North Scott educator Emily Kruse was crowned as the 2022-23 Golden Owl Award winner on Tuesday, recognizing her as Iowa’s outstanding agriculture educator for the year.

Sponsored by the Iowa FFA Foundation, Nationwide Insurance and other agricultural partners, this annual award recognizes excellence in teaching and promotes the importance of agriculture education in Iowa. Kruse was one of seven finalists for the award and was named as this year’s winner during the 95th Iowa FFA Leadership Conference in Ames. Through the award, Kruse will receive a $3,000 grand prize and the coveted Golden Owl trophy.

Kruse is a new teacher in the field, bringing fresh ideas and excitement to her agriculture classes for grades 9-12 at North Scott High School. She has been with the district since 2022 and also serves as their FFA chapter adviser. Staff from the Iowa Department of Education caught up with Kruse after the award announcement to capture her excitement and thoughts on agriculture education in Iowa.

Congratulations on being named this year’s Golden Owl Award winner! How does it feel to be named Iowa’s agriculture educator of the year?

It’s obviously such an honor. The other nominated educators have a huge legacy and impact in their schools and communities, and they are all leaders who deserve this award as much as I do. It’s a privilege to be recognized in this way and to see how excited my students were during the announcement. Overall, it’s a wonderful feeling – to have support from the local community, ag community and my home community at North Scott.

Why is agriculture education important for Iowa students? How does it help strengthen our future workforce?

I’m a firm believer in the connection between the education that teaches individuals the skills needed to be successful in careers and as consumers, and the importance of the agricultural industry that provides food on our plates, clothes for our back and fuel for our cars. Without ag education, it’s not going to be possible to have enough people to supply that food, fiber and fuel.

As ag educators, we focus on areas of career and technical education (CTE), which includes agriculture and business. We work in different project areas to support career exploration and the development of soft skills and technical skills.

As an FFA adviser, why do you think students should get involved in career and technical student organizations like FFA? What skills can it enhance?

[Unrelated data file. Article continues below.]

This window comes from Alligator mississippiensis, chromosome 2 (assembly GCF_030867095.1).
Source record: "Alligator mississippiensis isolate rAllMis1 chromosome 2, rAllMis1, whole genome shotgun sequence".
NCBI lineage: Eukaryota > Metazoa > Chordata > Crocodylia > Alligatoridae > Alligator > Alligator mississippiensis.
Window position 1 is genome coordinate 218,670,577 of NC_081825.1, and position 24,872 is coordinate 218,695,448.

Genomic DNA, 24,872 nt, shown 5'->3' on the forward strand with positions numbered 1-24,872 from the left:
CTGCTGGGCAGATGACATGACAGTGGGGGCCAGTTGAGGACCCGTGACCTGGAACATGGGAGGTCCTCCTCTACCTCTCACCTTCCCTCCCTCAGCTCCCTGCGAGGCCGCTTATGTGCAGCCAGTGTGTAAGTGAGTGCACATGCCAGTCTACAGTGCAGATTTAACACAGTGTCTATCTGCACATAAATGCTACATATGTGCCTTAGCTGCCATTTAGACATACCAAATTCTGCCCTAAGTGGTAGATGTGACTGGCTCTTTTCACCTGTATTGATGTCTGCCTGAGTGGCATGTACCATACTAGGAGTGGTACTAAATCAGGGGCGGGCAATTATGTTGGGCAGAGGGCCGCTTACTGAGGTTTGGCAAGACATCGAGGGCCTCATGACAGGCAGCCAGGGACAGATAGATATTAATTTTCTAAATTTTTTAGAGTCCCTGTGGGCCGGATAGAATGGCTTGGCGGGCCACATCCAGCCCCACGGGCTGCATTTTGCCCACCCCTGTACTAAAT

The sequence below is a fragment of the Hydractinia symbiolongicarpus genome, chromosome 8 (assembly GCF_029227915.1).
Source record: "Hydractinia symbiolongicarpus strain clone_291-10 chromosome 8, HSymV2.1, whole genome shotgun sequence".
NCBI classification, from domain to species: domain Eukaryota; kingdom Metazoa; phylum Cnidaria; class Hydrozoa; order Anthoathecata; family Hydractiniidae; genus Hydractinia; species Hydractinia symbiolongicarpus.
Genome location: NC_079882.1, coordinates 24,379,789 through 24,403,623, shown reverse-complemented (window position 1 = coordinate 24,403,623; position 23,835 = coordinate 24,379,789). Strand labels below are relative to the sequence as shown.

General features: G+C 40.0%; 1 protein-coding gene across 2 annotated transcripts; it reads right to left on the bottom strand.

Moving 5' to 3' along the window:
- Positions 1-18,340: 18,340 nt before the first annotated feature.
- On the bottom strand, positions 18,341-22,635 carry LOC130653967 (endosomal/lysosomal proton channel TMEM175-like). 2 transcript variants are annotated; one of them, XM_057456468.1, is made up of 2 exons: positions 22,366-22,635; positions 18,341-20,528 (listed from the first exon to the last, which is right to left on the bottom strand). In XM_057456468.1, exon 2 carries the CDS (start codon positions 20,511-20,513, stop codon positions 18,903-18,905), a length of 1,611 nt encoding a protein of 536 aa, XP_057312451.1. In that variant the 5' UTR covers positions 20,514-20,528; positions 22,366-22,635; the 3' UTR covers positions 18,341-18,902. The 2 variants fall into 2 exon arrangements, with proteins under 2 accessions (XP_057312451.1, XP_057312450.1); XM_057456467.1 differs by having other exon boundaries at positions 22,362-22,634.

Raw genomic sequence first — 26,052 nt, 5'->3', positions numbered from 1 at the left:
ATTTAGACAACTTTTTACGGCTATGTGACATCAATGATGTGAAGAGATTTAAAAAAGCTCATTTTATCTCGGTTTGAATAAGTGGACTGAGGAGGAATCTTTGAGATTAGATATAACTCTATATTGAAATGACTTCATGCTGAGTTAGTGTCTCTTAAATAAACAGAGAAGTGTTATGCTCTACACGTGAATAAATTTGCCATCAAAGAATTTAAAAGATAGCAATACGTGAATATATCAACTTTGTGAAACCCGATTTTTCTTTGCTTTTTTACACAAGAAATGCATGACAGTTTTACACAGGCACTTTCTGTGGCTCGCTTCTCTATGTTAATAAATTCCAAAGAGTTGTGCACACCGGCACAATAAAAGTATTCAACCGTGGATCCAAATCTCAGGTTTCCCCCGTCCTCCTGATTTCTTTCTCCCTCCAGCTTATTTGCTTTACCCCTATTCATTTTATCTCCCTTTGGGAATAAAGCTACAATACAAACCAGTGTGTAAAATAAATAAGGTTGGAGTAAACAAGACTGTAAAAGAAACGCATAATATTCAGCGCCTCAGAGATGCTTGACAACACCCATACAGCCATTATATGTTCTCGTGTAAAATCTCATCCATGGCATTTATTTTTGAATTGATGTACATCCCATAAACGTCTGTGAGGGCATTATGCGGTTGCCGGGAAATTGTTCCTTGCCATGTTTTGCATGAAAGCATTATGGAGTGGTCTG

FFA provides the additional foundation for students to form skills. In the classroom, we learn a lot of content. In FFA, we learn how to apply that content to real-life applications, such as ag sales and products. Students can learn sales principles like making small talk, pricing and every day job duties. It’s a chance for students in career and technical student organizations (CTSO) like FFA to further hone those skills and exhibit their content knowledge. They get to compete in contests through FFA, show what they know and be their most exemplary selves.

What opportunities do you see in the next few years in agriculture education?

The ag industry is constantly evolving, so ag education must also evolve. Delving into sustainability of how to meet the challenges of our populations and how we can continue to innovate will be on the forefront. Ag education that emphasizes all learners, no matter their backgrounds, will be important. We are really looking for opportunities to help them find their talents and apply them to agricultural contexts.

What do you think is the most rewarding part of being an agriculture educator? Why should a teacher consider going into agriculture education and what advice would you share with them?

For me, the most rewarding experiences are seeing students turn from apathy to excitement and engagement. Engagement comes from being able to facilitate their interests and giving them a place to apply them. It can be anything they are interested in from computer science to sales to environmental sustainability. It’s all about informing our students and having informed consumers in the end. I get to see students truly invested in themselves and their futures when we can turn their apathy into engagement.

Share a best practice you’ve learned as an ag educator.

As a teacher in general, building relationships with your students is the most important. When students feel like they are cared for and you’re invested in their success, that’s a solid foundation to work from. Building that relationship comes before any content learning, supervised agricultural experience, project or skills competition.

Any other thoughts?

I’m truly in awe. I am a newer teacher, so I’m definitely in awe of the other multi-year teachers out there. I think this shows, though, that there is an investment in our young ag teachers. There is a shortage of young educators in agriculture, so this is affirming that there is support for this work.

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